Martin Rees: Stephen Hawking at 70

Astronomer royal and master of Trinity College, Cambridge. Like Hawking, he studied under Dennis Sciama in the 1960s

'Scientific superstar' Stephen Hawking turns 70 on 8 January 2012. Photograph: Murdo Macleod

I first met Stephen in 1964. I was in my first week as a Cambridge graduate student. He was two years ahead of me in his studies – but already unsteady on his feet and speaking with difficulty. I learned that he might not live long enough even to finish his PhD.

Astronomers are used to large numbers. But few could be as huge as the odds I’d have given, back then, against him reaching his 70th birthday – after astonishing achievements that have made him the most famous living scientist.

In his first few years of research, he came up with a succession of insights into the nature of black holes (then a very new idea) and how our universe began. These earned him election to the Royal Society at the exceptionally early age of 32.

He was by then so frail that we guessed he could scale no further heights. But this was still just the beginning. He then worked, as I did, at the Institute of Astronomy in Cambridge. I would often push his wheelchair into his office. He would sit motionless for hours reading a book on quantum field theory – not a subject that he had hitherto engaged with. He couldn’t even turn the pages without help. I wondered what was going through his mind, and if his powers were failing. But within a year he had his greatest “eureka moment” – encapsulated in an equation that he wants on his gravestone. He discovered a profound and unexpected link between gravity and quantum theory that has helped set the agenda for fundamental physics ever since.

He has probably done as much as anyone else since Einstein to extend our grasp of gravity, space and time. And he continues to write technical papers and attend premier conferences – doubly remarkable in a subject where few healthy researchers stay so long at the frontiers.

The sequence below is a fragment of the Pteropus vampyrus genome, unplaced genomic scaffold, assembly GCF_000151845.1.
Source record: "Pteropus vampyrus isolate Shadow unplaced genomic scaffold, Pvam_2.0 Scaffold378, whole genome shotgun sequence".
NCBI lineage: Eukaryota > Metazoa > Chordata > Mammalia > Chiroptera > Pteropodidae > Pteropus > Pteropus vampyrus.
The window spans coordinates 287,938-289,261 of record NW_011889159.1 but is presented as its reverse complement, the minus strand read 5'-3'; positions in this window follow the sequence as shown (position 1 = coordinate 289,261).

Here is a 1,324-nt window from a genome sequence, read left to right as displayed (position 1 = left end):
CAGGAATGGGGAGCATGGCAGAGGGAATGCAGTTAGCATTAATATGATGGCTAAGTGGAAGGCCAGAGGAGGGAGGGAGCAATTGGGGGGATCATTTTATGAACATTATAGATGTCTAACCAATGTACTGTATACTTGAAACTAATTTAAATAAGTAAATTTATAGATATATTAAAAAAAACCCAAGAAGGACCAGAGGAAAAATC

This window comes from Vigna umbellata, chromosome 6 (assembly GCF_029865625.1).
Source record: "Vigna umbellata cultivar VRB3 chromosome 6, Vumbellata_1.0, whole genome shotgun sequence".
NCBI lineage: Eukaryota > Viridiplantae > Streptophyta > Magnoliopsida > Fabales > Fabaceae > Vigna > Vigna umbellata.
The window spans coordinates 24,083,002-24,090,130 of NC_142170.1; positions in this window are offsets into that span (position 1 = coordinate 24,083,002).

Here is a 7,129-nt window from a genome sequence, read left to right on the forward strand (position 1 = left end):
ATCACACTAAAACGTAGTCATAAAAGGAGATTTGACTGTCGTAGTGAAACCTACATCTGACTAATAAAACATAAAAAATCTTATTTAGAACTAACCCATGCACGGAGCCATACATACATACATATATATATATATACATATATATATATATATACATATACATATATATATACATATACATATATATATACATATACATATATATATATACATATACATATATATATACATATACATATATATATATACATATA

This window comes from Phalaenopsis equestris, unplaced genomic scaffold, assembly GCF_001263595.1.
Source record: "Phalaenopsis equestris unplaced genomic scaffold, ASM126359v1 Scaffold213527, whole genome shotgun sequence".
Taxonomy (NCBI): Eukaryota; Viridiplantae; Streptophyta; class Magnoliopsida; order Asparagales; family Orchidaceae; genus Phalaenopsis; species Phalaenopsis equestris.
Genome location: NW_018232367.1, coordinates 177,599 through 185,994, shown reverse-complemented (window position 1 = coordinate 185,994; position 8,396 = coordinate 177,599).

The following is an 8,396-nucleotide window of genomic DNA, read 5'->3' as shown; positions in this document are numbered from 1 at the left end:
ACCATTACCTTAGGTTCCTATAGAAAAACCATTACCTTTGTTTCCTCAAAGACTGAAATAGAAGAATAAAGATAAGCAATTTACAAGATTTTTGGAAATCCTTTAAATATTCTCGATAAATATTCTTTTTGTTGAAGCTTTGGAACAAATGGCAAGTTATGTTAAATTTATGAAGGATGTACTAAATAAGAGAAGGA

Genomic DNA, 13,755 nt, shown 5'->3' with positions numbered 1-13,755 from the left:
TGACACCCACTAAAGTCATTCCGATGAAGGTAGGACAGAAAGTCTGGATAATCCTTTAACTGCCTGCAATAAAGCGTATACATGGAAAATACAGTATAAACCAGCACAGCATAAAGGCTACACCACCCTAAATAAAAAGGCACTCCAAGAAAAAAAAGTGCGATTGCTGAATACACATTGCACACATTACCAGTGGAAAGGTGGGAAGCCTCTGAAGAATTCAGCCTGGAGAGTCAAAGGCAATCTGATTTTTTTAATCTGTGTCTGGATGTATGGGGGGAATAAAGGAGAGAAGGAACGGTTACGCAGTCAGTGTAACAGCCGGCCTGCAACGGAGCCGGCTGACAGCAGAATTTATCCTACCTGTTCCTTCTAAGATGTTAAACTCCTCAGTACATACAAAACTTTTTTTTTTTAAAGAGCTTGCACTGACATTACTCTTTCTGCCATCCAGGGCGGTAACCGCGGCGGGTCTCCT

But the second half of Stephen’s life has been a crescendo of fame and celebrity. When A Brief History of Time appeared, the printers made some errors (a picture was upside down), and the publishers tried to recall the stock. To their amazement, all copies had already been sold. This was the first inkling that the book was destined for runaway success. The concept of an imprisoned mind roaming the cosmos grabbed people’s imagination. Had he achieved equal distinction in, say, genetics rather than cosmology, his triumph of intellect against adversity probably wouldn’t have achieved such worldwide acclaim.

After his disease was diagnosed [amyotrophic lateral sclerosis] Stephen’s expectations dropped to zero. He says that everything that happened since then was a bonus.

And what a triumph his life has been. His name will live in the annals of science; millions around the world have had their cosmic horizons widened by his books and TV appearances; and even more have been inspired by a unique human achievement against all the odds….
Read more:

Stephen Hawking seeks help to make voice heard

Graduate Assistant to Stephen Hawking

The above post is expected to become available shortly, with a starting date around 20th-27th February 2012.  The salary is expected to be in the region of £25k; the exact value will be confirmed in the near future.

Disclaimer: This is not an official job applications page, however similar it may look! The official applications process will be started when the post has been properly advertised, probably in mid-January. We will not be able to offer the post to anyone on the strength of this unofficial submission alone; we can only direct people to apply through the official channel. However, if you fit our requirements, we would like to hear from you.

The post is more accurately described by the title “Technical Assistant to Stephen Hawking.” It is not a PhD or Post-Doc position for academics looking to study physics, but a purely technical post to allow Prof. Hawking to function within the physics community and as a public speaker.